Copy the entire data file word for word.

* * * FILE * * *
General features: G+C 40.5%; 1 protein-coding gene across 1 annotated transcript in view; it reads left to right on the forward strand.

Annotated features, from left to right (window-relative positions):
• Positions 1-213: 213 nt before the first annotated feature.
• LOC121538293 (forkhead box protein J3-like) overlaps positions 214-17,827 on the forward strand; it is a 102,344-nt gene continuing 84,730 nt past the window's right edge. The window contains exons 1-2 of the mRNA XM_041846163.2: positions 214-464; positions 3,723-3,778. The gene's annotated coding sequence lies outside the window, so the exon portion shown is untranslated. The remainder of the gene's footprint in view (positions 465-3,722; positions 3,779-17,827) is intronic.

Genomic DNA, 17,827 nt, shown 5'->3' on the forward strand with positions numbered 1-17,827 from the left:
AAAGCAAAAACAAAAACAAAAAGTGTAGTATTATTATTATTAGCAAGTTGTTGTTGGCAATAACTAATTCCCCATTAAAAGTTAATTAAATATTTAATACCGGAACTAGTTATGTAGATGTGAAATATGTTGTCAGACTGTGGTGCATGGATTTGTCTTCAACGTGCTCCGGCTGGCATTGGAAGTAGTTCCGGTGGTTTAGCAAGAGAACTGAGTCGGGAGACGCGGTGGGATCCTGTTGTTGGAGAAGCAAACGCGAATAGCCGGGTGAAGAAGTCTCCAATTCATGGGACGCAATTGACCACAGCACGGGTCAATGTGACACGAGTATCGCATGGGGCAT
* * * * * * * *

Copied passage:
General features: G+C 40.5%; 1 protein-coding gene across 1 annotated transcript in view; it reads left to right on the forward strand.

Annotated features, from left to right (window-relative positions):
• Positions 1-213: 213 nt before the first annotated feature.
• LOC121538293 (forkhead box protein J3-like) overlaps positions 214-17,827 on the forward strand; it is a 102,344-nt gene continuing 84,730 nt past the window's right edge. The window contains exons 1-2 of the mRNA XM_041846163.2: positions 214-464; positions 3,723-3,778. The gene's annotated coding sequence lies outside the window, so the exon portion shown is untranslated. The remainder of the gene's footprint in view (positions 465-3,722; positions 3,779-17,827) is intronic.

Genomic DNA, 17,827 nt, shown 5'->3' on the forward strand with positions numbered 1-17,827 from the left:
AAAGCAAAAACAAAAACAAAAAGTGTAGTATTATTATTATTAGCAAGTTGTTGTTGGCAATAACTAATTCCCCATTAAAAGTTAATTAAATATTTAATACCGGAACTAGTTATGTAGATGTGAAATATGTTGTCAGACTGTGGTGCATGGATTTGTCTTCAACGTGCTCCGGCTGGCATTGGAAGTAGTTCCGGTGGTTTAGCAAGAGAACTGAGTCGGGAGACGCGGTGGGATCCTGTTGTTGGAGAAGCAAACGCGAATAGCCGGGTGAAGAAGTCTCCAATTCATGGGACGCAATTGACCACAGCACGGGTCAATGTGACACGAGTATCGCATGGGGCAT